I was cruising the Team Trakkers site today and am so impressed. Check out my profile. My favorite part is clicking “Blog” at the top. Several of my teammates are posting a blog entry every day. There is never a shortage of cool stuff to read on there. I love it.
This Wednesday is the third installment of the Rev3 radio show. These are way too fun and last week we had some majorly big name pros in the chat room. You just never know who will log on. The pro being interviewed tomorrow is Matt Reed. He has confirmed for all three Rev3 events and I am super curious to hear whether he will be doing the FullRev at Cedar Point. I don’t think Matty has done a full iron distance race, so I’m intreagued! Here is the link to listen tomorrow at 6pm mountain time.
Lastly I have officially signed up for the Rev3 Races in Knoxville (Oly) and Quassy (1/2). I would love to do the inaugural FullRev at Cedar Point, but there is one other sneaky little Ironman that I am trying to qualify for first. If that doesn’t happen then I am Cedar Point Bound, and I may do Cedar Point HalfRev for a tune up for said previously mentioned race which requires qualifying, which shall remain nameless during the current blog posting. So much is still undecided until the end of June. If you are delaying in signing up for a Rev3 event, you need to get on it. My discount code is PracticalRev3.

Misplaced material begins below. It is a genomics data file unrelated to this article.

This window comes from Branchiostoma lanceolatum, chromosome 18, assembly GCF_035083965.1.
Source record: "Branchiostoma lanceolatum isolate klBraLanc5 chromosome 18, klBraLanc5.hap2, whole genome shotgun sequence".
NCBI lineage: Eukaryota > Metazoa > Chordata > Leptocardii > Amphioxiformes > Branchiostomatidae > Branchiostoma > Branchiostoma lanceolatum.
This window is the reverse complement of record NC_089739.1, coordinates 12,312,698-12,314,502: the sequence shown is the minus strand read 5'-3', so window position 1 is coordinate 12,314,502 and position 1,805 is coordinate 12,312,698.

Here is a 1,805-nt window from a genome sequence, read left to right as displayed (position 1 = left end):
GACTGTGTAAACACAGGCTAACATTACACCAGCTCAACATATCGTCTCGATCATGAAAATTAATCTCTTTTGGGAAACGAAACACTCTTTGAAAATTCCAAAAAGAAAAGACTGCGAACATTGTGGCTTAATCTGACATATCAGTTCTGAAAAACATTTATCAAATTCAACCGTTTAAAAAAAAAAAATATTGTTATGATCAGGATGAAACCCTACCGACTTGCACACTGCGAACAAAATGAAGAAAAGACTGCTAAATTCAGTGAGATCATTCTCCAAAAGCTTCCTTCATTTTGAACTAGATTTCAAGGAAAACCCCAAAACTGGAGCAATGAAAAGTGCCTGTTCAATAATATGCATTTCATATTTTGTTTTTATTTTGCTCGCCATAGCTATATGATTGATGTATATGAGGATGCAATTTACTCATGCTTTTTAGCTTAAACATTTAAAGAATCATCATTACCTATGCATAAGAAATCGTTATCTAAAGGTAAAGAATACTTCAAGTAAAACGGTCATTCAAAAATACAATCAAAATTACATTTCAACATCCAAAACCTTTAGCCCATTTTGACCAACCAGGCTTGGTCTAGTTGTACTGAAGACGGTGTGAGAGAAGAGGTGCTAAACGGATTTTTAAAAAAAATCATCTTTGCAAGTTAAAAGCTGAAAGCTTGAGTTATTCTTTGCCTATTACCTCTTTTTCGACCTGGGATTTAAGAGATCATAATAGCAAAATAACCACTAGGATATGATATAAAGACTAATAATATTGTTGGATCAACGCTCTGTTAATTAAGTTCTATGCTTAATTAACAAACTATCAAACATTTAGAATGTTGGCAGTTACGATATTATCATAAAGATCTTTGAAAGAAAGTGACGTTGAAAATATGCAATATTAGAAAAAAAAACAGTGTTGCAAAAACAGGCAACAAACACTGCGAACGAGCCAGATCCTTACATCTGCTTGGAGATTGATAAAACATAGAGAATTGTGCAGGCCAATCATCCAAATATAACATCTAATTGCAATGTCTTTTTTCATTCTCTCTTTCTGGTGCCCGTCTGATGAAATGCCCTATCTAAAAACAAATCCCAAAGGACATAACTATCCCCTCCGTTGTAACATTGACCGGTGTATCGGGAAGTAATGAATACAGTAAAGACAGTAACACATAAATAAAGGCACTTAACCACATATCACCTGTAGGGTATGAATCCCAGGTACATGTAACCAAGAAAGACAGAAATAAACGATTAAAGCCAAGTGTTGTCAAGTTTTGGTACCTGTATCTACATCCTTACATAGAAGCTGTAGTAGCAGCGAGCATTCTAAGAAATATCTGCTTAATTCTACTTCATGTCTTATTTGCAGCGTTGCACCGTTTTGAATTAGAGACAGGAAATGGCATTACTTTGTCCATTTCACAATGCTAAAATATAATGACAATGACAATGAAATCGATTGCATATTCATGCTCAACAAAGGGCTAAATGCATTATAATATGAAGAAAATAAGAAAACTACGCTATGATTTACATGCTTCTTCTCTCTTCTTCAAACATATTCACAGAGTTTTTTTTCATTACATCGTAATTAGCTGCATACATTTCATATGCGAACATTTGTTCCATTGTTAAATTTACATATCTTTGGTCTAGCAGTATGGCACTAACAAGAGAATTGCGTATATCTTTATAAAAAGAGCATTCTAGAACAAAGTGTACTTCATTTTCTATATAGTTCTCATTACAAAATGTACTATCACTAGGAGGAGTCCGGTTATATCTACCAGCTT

That’s all for now, training is going delightfully. Getting to the starting line of a 100 miler is 90% of the battle so I am pleased that I have completed my hard training, I am not injured in the slightest, and I have the confidence that I can get the job done even if I have a bad day. I think that’s an important (and overlooked) facet of training, knowing you can achieve your goals even if the circumstances are crummy.
Next blog will be some details about food, and pacers for the 100.
Disclaimer: I am a member of Team Trakkers who is affiliated with the Rev3 series.
Annie calls it “Noab”. So, today was my last long run before Noab. A two week glissade down the training mountain should leave me prepped, happy, and focused to get the job done come March 27th.
Todays run was a painful one. Not my heart, that’s an engine. Nope, it’s been a big training week and this was the icing on the cake. My hips, my bum-bum (another Annie word) and the bottoms of my feet are feeling the effect. But, they will adapt, that’s their job, and they know what’s in store for them in several weeks.
As the weeks wind down I’ll be looking for a knitting project to keep my hands and head busy. I’ll be shopping for Noab trip food, and putting together my packing lists. It’s prep time and this race signifies the official start of the season. From here on out it starts getting crazy fun!